Austin service industry workers demand Congress extend $600/week unemployment benefits

A group of service industry workers rallied outside U.S. Senator John Cornyn’s (R-Texas) office asking for an extension of the $600 a week enhanced unemployment benefits. 

Those benefits are set to expire Saturday for Texans currently receiving it. 

As COVID-19 started spreading in Austin and the economy was shut down, Chris Himelblau was one of many industry workers out of a job. 

“A lot of uncertainty at first. I wasn’t sure if I was going to have to move out and drive across the country to live with my parents,” Himelblau said. 

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When Congress passed the CARES Act stimulus package in March, lawmakers authorized $600 a week of enhanced unemployment benefits. It was a lifeline for Chris and millions of other workers who lost their income overnight. 

“Really the $600 saved me. I really wasn’t sure what to do. I’ve been completely reliant on it,” said Himelblau.

That enhanced unemployment benefit is set to expire Saturday, meaning the uncertainty many service industry workers were facing before, they’re now facing again. “I maybe have two months that I could take care of myself, but two months is not a lot. I really don’t know what to do,” Himelblau said.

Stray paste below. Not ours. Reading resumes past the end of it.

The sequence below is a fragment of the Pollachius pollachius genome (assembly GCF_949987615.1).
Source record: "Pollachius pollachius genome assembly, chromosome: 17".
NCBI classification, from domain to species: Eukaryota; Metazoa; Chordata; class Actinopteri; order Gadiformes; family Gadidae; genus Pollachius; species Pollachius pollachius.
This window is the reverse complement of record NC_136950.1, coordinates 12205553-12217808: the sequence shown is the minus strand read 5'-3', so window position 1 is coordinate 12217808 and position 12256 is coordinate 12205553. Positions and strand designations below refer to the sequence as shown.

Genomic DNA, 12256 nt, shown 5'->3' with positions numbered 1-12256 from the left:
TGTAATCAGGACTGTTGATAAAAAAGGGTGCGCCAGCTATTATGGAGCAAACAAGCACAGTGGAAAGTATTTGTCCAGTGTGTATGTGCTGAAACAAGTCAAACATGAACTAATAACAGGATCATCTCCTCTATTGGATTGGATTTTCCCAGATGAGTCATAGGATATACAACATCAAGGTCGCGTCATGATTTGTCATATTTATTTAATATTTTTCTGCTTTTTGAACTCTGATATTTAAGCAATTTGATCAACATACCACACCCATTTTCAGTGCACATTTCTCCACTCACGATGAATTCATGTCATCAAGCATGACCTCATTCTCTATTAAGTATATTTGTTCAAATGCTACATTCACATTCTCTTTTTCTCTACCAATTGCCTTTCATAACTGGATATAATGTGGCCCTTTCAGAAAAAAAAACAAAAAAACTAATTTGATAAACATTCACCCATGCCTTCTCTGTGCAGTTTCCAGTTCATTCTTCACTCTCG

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Jessica Pavlides, who has been able to return to work, said, without the benefits, many workers feel pressured to pick up shifts risking their lives for a better paycheck. 

“I think it mostly puts the people that work in those industries more at risk than the customers. I mean everybody’s at risk, but these industry workers are seeing more people a day than the individual customer is seeing in a day,” said Pavlides. 

On Friday, service industry workers took their message to Cornyn’s Austin office. 


Sen. Cornyn sent this statement regarding their demands: “I support extending unemployment assistance for Texans impacted by the pandemic as a part of the next relief bill.”

“I mean, we’re talking about people’s lives. This isn’t something like, ‘Oh, we’ll talk about it later.’ It’s urgent. This is something that’s really urgent,” Himelblau said. 

Senate majority leader Mitch McConnell said debate on the next stimulus package will begin next week, but may take a few weeks. 

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